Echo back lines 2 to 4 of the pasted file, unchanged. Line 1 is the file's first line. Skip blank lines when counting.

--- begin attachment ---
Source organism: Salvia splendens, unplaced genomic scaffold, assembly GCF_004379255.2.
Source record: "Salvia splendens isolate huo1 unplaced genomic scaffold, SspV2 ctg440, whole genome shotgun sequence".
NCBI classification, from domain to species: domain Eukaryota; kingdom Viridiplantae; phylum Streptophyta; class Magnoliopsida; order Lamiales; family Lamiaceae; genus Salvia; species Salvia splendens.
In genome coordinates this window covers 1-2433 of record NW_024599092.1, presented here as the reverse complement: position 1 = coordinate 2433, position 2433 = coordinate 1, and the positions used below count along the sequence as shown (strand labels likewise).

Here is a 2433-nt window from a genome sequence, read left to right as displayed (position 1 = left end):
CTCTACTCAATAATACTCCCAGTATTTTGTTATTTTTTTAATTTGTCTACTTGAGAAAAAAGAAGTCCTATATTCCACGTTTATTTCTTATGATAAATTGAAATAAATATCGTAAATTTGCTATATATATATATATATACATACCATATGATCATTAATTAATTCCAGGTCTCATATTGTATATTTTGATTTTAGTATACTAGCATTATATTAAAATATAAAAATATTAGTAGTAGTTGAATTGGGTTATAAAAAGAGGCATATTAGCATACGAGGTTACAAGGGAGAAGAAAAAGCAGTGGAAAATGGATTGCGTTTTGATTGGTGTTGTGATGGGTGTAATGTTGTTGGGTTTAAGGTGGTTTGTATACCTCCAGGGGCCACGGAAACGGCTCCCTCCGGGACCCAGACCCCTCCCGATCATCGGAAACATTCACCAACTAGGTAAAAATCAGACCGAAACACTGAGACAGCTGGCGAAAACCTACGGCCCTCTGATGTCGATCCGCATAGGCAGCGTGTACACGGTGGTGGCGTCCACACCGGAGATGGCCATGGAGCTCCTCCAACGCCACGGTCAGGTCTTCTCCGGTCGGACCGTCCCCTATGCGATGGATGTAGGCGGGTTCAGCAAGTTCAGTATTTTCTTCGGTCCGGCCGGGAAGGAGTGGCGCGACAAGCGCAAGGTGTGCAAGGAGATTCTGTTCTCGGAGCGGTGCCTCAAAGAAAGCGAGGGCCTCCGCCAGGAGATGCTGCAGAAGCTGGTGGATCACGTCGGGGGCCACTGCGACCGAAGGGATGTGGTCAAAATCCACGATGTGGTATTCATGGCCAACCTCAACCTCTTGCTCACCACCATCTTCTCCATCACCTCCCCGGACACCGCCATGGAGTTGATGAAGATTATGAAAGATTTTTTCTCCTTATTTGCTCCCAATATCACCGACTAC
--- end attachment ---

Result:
Source record: "Salvia splendens isolate huo1 unplaced genomic scaffold, SspV2 ctg440, whole genome shotgun sequence".
NCBI classification, from domain to species: domain Eukaryota; kingdom Viridiplantae; phylum Streptophyta; class Magnoliopsida; order Lamiales; family Lamiaceae; genus Salvia; species Salvia splendens.
In genome coordinates this window covers 1-2433 of record NW_024599092.1, presented here as the reverse complement: position 1 = coordinate 2433, position 2433 = coordinate 1, and the positions used below count along the sequence as shown (strand labels likewise).